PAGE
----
Stick-to-itiveness. Determination. Tenacity. Grit. These are concepts that every teacher tries to impart to his or her students – the importance of not giving up when the going gets tough. In fact, according to Dr. Angela Lee Duckworth, a psychologist and a 2013 MacArthur Genius Grant recipient, grit – that potent combination of passion, perseverance and stamina – is the true key to achieving success.
But if that’s the case, I wonder why we are now hearing calls to pause, halt and even reverse the Common Core State Standards – one of the most important U.S. education initiatives in decades. During this time of implementation, being able and willing to adjust and recalibrate is certainly a necessary part of the process, but going backwards is not the answer. As I recently wrote, realizing success for all students is within our reach, and instead of quitting, we must focus on giving teachers and students the support they need as they adjust to the new standards. Equally, we must ensure that teachers and students are truly prepared before consequences for not meeting the standards are implemented.
So, how do we do this?
First, teachers must play a key role in the Common Core implementation process. We’ve seen fantastic results in districts where teachers are already involved in implementation, and the momentum is only growing. For example, in Cleveland, several teachers worked together to create high-quality curriculum units aligned to the Common Core standards. These lessons are now available to all teachers in the district via School Net, Cleveland’s district-wide resource database, and are being taught in classrooms every day.
At the same time, teachers are already working together and with other education practitioners around the country to co-create English Language Arts and math lessons and tools. In states around the country, including Colorado, Kentucky, Maryland, Georgia, Pennsylvania and others, the state departments of education have partnered with school leaders and teachers in several districts to ensure teachers have access to the high-quality resources and tools they need as the Common Core State Standards are implemented.
Similarly, the NEA’s Master Teacher initiative has brought together 95 teachers to develop a full year’s worth of Common Core-aligned lessons. Once final, these lessons will be available online to all teachers, and the Master Teachers will also develop an associated toolkit, including instructional strategies and classroom management practices, to help teachers use the lessons as effectively as possible. These kinds of collaboration are made possible by having consistent standards across the states.
Second, we need to make sure teachers have the time they need to collaborate and prepare for these changes. The fact is, most teachers just don’t have enough hours in the day to get everything done. But districts have the ability to give teachers the time they need to get a feel for the new standards and to ensure professional development opportunities for teachers are aligned to the demands of the Common Core. For instance, in both Bridgeport, CT and Fresno, CA, the districts changed teachers’ schedules to give them more on-the-job learning time – which amounted to dozens of extra hours throughout the year that teachers are able to devote to their own professional development without losing valuable instructional time for students. These sorts of fixes may sound simple, but they are meaningful and help ensure that the Common Core is being taught by teachers who are intimately familiar with the material.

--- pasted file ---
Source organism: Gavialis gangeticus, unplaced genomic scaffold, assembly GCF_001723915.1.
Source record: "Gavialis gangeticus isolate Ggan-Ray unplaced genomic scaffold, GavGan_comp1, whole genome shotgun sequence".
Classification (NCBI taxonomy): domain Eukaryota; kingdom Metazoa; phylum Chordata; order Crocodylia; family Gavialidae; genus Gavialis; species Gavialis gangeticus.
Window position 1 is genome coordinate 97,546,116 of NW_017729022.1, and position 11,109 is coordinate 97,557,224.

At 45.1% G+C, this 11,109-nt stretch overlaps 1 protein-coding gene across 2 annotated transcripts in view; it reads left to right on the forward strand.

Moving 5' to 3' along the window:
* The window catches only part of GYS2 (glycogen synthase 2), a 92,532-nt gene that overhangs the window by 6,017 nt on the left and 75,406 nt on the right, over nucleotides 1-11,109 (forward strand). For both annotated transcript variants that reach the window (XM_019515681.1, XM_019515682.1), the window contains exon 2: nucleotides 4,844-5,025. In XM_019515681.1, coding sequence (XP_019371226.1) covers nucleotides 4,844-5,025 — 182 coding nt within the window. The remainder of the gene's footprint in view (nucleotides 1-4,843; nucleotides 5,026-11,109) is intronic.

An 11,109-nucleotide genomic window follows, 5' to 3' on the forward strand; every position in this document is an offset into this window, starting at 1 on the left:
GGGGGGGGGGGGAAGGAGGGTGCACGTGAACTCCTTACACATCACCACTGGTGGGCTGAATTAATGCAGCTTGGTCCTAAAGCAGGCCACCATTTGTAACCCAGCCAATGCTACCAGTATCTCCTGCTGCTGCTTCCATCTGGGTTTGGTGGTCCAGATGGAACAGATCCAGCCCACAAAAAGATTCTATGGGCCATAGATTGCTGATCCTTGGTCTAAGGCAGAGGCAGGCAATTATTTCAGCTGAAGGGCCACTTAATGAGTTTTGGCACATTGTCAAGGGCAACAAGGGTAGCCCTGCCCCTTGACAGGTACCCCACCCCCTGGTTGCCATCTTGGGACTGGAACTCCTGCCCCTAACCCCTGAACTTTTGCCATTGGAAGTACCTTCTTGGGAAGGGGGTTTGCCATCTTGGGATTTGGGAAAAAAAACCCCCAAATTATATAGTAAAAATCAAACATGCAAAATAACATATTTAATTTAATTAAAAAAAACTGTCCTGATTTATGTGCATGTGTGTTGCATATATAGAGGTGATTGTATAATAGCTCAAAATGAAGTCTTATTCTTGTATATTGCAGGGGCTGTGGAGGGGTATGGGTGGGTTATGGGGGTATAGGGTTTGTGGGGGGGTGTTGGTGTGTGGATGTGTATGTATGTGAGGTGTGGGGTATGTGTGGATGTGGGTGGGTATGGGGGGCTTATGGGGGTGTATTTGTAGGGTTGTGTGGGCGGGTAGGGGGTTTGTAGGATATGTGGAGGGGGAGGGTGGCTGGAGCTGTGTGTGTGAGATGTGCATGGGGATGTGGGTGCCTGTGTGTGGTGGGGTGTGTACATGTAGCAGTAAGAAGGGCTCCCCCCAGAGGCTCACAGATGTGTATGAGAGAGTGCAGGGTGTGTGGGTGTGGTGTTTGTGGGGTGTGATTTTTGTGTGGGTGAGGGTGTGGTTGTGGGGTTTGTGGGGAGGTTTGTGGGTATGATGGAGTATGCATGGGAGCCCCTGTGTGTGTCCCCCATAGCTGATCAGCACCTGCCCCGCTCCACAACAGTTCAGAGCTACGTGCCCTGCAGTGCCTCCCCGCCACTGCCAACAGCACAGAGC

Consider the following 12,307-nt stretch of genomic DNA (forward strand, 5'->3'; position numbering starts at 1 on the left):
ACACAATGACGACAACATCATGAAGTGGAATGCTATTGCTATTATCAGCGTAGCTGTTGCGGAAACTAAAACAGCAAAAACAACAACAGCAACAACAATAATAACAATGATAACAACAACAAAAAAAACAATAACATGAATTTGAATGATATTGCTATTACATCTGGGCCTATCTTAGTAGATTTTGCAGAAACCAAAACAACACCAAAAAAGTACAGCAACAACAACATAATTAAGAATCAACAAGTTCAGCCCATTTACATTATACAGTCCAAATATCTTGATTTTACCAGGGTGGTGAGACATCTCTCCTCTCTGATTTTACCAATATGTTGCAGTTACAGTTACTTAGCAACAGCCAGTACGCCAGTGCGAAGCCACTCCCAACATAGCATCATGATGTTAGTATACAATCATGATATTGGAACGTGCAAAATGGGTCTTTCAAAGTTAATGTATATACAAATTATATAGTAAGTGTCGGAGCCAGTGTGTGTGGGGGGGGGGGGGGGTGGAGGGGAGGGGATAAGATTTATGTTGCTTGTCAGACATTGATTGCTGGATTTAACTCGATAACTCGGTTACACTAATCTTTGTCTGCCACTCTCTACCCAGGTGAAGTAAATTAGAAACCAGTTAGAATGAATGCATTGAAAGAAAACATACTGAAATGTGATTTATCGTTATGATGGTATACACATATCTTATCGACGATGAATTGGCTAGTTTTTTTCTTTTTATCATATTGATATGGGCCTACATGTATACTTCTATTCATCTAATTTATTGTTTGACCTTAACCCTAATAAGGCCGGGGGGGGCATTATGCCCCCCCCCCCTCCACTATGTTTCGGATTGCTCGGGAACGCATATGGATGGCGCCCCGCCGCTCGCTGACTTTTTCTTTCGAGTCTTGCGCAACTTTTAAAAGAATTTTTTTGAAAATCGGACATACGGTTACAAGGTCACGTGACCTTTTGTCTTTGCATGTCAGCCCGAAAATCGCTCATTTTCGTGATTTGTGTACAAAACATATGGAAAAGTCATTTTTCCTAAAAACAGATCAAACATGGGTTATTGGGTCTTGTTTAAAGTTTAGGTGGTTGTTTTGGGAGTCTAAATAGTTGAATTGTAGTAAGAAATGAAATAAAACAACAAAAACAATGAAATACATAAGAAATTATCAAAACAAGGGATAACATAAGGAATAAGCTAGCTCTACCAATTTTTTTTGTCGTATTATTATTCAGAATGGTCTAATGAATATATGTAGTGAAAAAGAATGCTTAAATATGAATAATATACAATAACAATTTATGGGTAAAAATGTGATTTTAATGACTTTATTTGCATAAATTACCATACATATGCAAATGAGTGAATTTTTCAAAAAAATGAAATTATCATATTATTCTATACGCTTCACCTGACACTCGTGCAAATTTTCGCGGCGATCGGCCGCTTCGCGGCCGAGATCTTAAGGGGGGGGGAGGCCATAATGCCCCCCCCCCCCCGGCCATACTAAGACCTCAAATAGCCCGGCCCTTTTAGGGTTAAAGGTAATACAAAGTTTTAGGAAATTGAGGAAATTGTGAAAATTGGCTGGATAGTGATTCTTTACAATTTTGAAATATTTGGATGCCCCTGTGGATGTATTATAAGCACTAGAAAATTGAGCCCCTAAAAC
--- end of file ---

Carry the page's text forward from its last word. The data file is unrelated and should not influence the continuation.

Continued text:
The examples I’ve mentioned above are incredible programs that are already succeeding in preparing teachers to teach the Common Core. But now we must ensure that every teacher in the 45 states implementing the Common Core has access to similar resources and opportunities. For the Common Core to achieve its mission to ensure all students graduate from high school prepared to succeed, it is absolutely vital for all teachers to not only have access to the resources, training, tools and time they need, but also to be partners and co-leaders of the implementation process.
I hear all the time from teachers and parents about the value of Common Core. A mother recently reminded me of why we must maintain the momentum in education right now. She shared through an online comment that her son was struggling in school following a move between states, because he was suddenly being held to different standards. “We can do better to give all students a fair shot,” she wrote. “The CCSS facilitates this. Let us not forget our reason for taking on this challenge: students. Let us take a real step in leveling the playing field.”
Great teachers are also speaking out about how their students are already benefiting from Common Core. One teacher in Kentucky recently wrote in a blog that the Kentucky Core Academic Standards, which are aligned to Common Core, “have transformed my instruction and given my students the opportunities they deserve to be prepared for high school when they leave my classroom.” He continued, “I feel far more confident that I am teaching my students to think for themselves, graduate high school, and be college or career ready when they do so.”
This is what we need to remember every time we hear calls to roll back Common Core. We cannot give up. We owe it to our children to continue to move forward and ensure that every child in this country has a chance to pursue his or her dreams. After all, if we expect our children to show grit in the face of adversity, how can we possibly ask any less of ourselves?